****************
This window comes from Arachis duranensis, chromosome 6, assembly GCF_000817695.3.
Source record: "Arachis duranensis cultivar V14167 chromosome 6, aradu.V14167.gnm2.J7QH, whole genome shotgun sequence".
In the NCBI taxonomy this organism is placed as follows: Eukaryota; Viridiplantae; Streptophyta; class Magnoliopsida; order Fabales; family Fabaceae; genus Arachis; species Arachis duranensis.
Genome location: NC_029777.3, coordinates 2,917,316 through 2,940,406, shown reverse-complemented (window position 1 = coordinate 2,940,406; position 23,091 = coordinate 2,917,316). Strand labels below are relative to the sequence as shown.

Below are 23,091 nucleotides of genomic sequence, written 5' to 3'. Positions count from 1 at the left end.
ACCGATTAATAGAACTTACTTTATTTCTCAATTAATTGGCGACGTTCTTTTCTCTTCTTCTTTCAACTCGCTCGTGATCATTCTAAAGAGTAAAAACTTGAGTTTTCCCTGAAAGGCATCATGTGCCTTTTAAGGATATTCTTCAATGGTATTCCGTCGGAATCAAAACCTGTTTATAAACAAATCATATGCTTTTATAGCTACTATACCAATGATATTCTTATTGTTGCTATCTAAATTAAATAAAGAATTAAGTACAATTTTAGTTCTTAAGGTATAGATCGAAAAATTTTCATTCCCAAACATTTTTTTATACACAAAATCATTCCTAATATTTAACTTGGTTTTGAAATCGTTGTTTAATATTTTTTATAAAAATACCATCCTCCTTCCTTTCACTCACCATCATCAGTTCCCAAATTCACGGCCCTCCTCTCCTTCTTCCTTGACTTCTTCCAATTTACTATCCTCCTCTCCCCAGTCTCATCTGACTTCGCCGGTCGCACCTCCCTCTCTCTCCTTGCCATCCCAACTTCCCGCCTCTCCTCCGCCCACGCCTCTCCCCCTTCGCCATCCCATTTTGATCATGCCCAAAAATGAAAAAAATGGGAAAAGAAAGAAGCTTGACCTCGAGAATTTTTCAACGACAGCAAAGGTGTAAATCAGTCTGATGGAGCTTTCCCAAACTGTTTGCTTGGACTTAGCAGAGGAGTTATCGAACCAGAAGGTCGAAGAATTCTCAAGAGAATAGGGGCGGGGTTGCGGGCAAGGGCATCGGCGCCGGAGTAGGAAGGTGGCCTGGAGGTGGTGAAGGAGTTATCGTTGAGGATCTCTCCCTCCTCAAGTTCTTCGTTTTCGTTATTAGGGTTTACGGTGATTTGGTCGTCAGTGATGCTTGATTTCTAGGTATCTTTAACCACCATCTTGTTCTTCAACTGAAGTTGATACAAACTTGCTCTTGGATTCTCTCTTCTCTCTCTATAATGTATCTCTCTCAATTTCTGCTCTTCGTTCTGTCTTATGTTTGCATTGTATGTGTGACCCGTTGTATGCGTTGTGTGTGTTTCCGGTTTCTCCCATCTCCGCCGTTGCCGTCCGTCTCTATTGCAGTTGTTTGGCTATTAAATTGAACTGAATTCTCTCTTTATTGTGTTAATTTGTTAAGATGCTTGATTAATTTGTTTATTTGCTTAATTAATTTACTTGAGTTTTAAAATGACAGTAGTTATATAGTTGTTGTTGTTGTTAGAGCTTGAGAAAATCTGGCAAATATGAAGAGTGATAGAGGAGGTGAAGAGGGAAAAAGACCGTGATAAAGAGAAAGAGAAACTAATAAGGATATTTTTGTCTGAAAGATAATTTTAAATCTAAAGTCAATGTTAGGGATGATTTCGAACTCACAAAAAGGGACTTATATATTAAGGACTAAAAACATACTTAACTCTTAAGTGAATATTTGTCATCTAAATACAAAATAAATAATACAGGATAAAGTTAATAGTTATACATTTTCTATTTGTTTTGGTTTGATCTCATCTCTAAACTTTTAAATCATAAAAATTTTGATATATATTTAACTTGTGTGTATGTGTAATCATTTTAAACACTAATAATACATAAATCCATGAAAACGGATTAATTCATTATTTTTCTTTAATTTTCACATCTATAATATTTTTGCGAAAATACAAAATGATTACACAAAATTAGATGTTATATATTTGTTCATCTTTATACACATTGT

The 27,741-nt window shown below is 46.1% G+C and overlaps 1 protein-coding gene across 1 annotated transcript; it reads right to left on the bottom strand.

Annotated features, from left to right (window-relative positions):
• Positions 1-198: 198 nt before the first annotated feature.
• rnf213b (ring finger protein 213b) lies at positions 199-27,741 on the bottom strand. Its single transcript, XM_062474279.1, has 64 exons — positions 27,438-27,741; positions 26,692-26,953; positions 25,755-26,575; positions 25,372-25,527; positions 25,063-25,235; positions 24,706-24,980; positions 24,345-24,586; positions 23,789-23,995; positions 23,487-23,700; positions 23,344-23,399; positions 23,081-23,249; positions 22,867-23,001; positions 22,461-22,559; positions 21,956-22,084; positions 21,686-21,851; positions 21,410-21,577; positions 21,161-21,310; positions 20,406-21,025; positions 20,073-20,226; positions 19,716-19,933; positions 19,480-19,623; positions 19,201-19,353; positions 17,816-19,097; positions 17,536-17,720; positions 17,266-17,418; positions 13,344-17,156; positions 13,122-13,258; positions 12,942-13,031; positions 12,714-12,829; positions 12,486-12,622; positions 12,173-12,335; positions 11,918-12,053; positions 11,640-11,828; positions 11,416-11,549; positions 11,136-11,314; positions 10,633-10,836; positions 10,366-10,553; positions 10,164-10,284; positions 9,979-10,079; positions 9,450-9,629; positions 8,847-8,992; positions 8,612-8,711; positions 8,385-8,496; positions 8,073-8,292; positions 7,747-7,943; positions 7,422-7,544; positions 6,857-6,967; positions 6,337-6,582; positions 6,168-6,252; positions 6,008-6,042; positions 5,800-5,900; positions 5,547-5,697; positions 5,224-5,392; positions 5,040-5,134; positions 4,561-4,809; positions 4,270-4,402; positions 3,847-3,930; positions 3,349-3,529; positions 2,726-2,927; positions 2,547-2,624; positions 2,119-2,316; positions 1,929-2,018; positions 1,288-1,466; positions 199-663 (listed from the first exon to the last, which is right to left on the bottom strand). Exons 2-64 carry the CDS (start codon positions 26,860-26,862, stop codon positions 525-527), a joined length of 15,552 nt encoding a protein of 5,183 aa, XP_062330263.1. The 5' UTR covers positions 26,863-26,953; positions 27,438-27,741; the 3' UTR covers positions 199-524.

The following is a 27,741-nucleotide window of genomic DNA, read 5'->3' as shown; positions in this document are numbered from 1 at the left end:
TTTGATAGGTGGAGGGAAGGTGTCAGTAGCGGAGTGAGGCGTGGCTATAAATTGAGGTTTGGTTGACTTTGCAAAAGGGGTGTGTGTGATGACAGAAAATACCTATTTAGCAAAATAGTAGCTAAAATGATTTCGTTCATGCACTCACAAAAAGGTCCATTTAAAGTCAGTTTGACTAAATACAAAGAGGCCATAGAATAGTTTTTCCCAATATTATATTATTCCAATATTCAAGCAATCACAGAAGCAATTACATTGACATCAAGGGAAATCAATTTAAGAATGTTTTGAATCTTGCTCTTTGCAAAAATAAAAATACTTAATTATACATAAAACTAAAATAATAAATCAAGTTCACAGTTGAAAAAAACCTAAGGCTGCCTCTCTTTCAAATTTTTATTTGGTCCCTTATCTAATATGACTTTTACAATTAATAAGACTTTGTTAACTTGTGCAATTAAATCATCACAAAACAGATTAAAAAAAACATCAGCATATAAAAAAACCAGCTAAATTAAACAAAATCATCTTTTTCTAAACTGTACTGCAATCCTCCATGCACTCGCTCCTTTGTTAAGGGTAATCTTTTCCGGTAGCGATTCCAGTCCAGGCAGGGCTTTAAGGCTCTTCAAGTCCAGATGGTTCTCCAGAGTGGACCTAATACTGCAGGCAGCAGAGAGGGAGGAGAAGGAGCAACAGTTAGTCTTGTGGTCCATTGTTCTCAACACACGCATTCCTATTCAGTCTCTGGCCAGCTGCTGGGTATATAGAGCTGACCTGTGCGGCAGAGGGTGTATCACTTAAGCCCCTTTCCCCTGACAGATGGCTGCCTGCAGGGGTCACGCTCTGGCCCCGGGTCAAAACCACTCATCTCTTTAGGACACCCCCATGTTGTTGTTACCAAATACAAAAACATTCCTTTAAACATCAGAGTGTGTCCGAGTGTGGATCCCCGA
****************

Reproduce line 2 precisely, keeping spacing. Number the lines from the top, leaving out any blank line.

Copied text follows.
Source record: "Arachis duranensis cultivar V14167 chromosome 6, aradu.V14167.gnm2.J7QH, whole genome shotgun sequence".